Herein is love, not that we loved God, but that he loved us, and sent his Son to be the propitiation for our sins. 1 John 4:10

Wondrous cross of the Son of God!

Gleaming brightly with the light of the love of God, in the universal darkness of our night of sin and death!

For this is the meaning of the cross: it is the revelation of the love of God to sinners that are hopelessly lost in death and condemnation, and that could never know that God loved them were it not for the light of love shining from the face of the crucified Christ.

For God so loved the world, that he gave his only begotten Son, that whosoever believeth in him should not perish, but have everlasting life, John 3:16. But God commendeth his love toward us, in that, while we were yet sinners, Christ died for us, Rom. 5:8. And in this was manifested the love of God toward us, because that God sent his only begotten Son into the world, that we might live through him, 1 John 4:9. And thus, in the words above this meditation, herein is love, not that we loved God, but that he loved us, and sent his Son to be a propitiation for our sins.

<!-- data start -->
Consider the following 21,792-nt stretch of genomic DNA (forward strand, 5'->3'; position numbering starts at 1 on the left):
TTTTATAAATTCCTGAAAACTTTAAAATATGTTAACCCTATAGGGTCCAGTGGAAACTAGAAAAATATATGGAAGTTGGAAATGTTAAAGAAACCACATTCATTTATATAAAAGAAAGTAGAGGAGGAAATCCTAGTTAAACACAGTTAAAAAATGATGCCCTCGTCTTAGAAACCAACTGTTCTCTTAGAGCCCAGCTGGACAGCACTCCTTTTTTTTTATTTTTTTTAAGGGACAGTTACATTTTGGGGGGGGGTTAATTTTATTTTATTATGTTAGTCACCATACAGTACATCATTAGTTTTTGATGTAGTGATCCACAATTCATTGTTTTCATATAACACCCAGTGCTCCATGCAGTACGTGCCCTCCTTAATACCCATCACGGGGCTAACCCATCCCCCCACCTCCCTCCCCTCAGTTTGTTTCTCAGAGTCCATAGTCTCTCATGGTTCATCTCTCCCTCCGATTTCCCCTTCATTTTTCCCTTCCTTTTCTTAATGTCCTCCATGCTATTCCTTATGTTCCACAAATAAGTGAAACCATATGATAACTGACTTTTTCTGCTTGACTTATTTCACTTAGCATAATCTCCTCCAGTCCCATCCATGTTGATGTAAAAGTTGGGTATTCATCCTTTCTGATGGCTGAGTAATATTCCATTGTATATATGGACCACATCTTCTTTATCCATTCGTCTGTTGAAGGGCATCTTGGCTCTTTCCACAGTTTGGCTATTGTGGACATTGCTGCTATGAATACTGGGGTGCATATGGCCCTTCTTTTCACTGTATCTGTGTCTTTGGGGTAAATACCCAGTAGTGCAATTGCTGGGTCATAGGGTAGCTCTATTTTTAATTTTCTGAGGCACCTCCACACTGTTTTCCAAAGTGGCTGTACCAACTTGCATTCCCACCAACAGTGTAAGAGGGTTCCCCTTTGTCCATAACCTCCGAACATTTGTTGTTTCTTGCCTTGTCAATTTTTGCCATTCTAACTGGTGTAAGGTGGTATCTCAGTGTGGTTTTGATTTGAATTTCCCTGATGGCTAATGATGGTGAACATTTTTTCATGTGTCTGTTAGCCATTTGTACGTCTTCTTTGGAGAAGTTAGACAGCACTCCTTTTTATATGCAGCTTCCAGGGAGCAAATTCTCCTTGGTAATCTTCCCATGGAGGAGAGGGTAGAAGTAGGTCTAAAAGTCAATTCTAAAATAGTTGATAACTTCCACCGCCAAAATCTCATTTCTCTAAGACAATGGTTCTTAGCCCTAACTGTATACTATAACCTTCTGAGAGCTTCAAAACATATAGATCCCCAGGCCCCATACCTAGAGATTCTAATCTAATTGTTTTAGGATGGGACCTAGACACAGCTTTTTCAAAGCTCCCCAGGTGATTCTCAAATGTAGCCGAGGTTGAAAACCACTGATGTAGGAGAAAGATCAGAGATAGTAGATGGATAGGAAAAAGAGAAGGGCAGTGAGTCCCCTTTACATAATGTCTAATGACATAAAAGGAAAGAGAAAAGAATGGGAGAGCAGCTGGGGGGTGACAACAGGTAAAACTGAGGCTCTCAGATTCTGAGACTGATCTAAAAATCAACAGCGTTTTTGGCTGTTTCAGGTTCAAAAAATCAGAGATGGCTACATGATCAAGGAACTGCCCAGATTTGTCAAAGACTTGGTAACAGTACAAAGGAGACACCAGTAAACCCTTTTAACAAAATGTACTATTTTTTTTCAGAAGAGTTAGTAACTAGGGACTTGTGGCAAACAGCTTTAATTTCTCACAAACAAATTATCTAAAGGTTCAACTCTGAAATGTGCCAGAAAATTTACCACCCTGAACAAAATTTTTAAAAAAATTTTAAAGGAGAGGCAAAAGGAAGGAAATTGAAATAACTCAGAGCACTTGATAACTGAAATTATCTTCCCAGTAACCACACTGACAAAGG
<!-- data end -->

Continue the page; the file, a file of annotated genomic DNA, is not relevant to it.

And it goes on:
Nowhere else, in this world of sin, can this light of divine love be found.

All about us, and within us, there is darkness; and that, too, darkness of wrath and condemnation. In spite of all that philosophy may babble about the love of God that is too weak to execute righteousness and judgment upon the workers of iniquity; in spite, too, of the philosophy of those who imagine that they discover glimmers of grace in the things of this present time, apart from that one revelation of the love of God in the cross of His Son, the fact remains that our present night is a revelation of the wrath of God, In sin bearing more sin, in corruption advancing to deeper corruption, in death giving birth to eternal desolation, in debasement upon debasement, in slippery places on which men hasten to destruction, we behold and are crushed under the burden of God’s holy and terrible anger against sin. For the wrath of God is revealed from heaven against all ungodliness and unrighteousness of men, who hold the truth in unrighteousness, Rom. 1:18.